Of late, a section of society members have developed a penchant for colour-shaming dark-skinned people, especially women, arguing that a light skin tone speaks of beauty and attractiveness.
The late pop legend Michael Jackson had to transform his looks by altering his skin colour. He adopted a whiter look compared to his original dark complexion. He did so to overcome a low self-esteem, which was making him feel uncomfortable and less worthy in the eyes of the American community.
When music videos TV platform MTV was launched in the early 1980s, it was accused of shutting out music produced by black artistes, and MJ was a victim of the discrimination.
And even as he became bigger, better and bolder in the music industry, Michael Jackson still battled self-esteem issues, prompting him to undergo a cosmetic procedure, which, he suggested, would make him feel more socially accepted.
And after he did, the musician, on several interviews, insinuated he was “better off”.
His looks change proved costly, as evident in a 1984 incident, in which he sustained burns to his scalp during a commercial shoot. How did that happen? His hair simply caught fire!
And as the pressure for social acceptance continued to mount, different celebrities forgot about MJ’s predicaments and underwent cosmetic adjustments, nonetheless.
Some of the big name artistes, who have skin-lightened, include: Nikki Minaj, Rihanna, Vybz Kartel and Jamaica’s Spice, who is the latest celebrity to join the bandwagon.
In Kenya, socialites Vera Sidika and Bridget Achieng’ lead the pack – in this part of the Sahara – of prominent people, who have bleached their skin.
Vera Sidika sensationally claimed the procedure set her back Ksh15 million, while her counterpart, Achieng’, said the process cost her Ksh3 million.
Achieng’s key reason for bleaching was that she wanted attention directed her way by men, saying “guys only focused on her light-skinned friends, and not her, during social interactions”.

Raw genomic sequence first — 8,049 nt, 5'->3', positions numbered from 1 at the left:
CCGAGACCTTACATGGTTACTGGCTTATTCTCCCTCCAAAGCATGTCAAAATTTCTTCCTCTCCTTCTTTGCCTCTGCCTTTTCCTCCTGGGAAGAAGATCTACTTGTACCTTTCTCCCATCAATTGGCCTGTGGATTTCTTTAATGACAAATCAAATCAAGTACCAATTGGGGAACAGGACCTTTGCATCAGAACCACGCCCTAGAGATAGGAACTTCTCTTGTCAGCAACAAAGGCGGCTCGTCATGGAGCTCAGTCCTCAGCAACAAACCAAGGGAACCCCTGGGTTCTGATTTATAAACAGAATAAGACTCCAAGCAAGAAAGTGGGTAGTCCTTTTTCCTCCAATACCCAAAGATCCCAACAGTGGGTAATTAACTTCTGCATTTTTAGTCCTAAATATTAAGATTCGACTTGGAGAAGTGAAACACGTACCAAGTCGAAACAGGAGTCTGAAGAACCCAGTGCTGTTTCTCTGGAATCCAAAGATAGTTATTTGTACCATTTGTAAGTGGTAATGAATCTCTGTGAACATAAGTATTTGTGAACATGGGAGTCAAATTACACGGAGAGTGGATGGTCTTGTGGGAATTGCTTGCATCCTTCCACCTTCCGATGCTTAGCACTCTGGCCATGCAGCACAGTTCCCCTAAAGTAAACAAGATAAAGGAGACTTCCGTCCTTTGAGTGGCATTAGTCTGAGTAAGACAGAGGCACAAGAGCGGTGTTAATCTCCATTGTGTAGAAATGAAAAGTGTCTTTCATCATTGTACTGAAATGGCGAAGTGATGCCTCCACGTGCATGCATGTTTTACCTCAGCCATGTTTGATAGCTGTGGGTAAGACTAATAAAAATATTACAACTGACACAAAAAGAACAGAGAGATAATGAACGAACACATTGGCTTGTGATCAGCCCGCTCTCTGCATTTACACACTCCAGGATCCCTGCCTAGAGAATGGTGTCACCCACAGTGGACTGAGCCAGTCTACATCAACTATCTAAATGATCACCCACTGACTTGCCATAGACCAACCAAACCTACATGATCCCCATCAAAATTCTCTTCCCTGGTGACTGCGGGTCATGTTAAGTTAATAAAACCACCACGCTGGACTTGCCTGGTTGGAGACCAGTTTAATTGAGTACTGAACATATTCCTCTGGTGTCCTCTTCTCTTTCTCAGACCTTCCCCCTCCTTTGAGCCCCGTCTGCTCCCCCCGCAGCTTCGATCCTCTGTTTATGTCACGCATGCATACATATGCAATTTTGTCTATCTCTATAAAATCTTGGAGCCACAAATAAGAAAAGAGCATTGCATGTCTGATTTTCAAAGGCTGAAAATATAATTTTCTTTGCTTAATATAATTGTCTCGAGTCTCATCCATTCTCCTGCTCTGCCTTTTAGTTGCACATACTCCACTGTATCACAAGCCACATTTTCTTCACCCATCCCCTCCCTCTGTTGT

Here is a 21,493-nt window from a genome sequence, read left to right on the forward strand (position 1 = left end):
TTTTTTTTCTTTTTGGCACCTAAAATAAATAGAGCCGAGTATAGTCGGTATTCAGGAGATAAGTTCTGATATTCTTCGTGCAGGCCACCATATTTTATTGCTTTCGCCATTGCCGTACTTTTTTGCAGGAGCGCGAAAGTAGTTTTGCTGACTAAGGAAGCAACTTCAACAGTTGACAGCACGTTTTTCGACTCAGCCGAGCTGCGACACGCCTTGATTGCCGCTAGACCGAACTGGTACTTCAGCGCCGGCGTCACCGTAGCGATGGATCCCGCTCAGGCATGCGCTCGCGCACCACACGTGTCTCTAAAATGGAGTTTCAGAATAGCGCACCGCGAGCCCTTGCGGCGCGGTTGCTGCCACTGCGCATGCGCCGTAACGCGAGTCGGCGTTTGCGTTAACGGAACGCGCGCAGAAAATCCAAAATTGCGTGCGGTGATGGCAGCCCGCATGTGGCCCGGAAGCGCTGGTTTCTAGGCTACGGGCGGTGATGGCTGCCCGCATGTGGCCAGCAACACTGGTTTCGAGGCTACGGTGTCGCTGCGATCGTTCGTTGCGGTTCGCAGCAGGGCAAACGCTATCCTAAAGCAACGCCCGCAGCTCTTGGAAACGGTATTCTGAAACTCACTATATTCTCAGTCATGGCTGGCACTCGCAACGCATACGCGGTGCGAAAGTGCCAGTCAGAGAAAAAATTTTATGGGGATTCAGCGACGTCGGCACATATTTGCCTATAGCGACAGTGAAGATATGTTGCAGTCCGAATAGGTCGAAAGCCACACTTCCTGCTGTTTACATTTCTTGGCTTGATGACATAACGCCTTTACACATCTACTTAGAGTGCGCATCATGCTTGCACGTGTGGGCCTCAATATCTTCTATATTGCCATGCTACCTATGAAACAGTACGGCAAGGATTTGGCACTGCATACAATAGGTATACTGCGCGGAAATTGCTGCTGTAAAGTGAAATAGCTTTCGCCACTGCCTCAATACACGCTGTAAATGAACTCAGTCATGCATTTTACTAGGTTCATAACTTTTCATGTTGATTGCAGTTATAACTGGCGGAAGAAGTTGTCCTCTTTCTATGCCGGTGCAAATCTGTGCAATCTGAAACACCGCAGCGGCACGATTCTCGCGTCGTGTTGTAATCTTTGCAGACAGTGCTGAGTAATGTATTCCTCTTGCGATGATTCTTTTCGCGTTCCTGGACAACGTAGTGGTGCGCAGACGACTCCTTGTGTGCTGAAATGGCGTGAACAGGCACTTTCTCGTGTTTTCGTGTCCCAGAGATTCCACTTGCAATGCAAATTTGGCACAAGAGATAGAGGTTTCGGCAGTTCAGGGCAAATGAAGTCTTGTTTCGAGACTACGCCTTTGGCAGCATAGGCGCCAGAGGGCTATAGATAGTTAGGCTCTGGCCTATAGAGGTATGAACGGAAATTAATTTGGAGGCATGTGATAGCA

“Since the procedure, people have come up to me saying I look great and want me to help them look just as good” she said in a March, 2017 interview on KTN News.
In many job advertisements, especially those doing the rounds on WhatsApp, employers looking for front office receptionists and bar maids often insist that the applicants “must be light-skinned”.
The recruiters argue that light-skinned women would attract customers and clients to their businesses.
And even in music videos, light-skinned women are more used in the clips as vixens than those who have a fairer complexion.
In urban centers such as Nairobi, where ‘Sheng’ language is used widely in social discussions, light-skinned women are referred to as “Rangi ya thao” [a thousand shilling note colour], which simply puts lighter women on a higher pedestal than their dark counterparts.
In many beauty shops in Nairobi, and other urban centers, you won’t miss a bleaching cream on the shelves.
Many of these bleaching agents contain harmful chemicals such as mercury, studies have shown. Desperate and ‘ignorant’ users are often unaware of the health dangers they are exposing themselves to, when they apply such creams on their bodies.
Some, however, get the lighter complexion, but a damaged skin, with dark spots being the end result.
Let us appreciate how God created us originally; it doesn’t cost or hurt much.